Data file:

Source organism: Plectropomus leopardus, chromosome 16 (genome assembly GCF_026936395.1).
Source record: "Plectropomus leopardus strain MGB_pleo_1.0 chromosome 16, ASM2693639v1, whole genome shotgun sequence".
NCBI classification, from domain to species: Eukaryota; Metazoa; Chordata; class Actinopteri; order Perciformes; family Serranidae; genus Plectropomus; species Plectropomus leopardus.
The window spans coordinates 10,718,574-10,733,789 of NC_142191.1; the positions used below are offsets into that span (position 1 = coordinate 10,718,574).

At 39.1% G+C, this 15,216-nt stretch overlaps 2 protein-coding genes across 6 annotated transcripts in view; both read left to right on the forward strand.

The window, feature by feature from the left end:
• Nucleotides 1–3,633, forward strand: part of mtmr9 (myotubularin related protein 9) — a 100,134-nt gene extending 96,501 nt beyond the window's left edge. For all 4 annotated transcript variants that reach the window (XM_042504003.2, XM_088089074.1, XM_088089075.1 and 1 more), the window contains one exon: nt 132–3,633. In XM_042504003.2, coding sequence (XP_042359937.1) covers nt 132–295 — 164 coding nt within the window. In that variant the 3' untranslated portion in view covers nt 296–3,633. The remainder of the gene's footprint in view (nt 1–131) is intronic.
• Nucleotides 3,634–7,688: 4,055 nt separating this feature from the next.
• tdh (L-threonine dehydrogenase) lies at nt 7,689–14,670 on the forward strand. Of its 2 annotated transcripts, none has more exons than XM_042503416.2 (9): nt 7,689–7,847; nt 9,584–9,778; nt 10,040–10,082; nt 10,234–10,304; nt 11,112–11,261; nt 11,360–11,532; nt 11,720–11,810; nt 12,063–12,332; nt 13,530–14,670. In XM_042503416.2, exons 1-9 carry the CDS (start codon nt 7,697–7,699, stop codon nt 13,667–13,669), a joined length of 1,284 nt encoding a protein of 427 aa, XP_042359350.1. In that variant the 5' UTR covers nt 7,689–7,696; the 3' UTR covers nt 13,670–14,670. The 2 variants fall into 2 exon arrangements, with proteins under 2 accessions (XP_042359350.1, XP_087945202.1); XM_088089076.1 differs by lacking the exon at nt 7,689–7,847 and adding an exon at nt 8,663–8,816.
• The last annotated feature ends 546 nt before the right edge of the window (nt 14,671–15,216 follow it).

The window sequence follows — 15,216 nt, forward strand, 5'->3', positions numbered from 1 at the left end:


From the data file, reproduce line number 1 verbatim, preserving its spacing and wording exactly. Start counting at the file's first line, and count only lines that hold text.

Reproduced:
Source organism: Plectropomus leopardus, chromosome 16 (genome assembly GCF_026936395.1).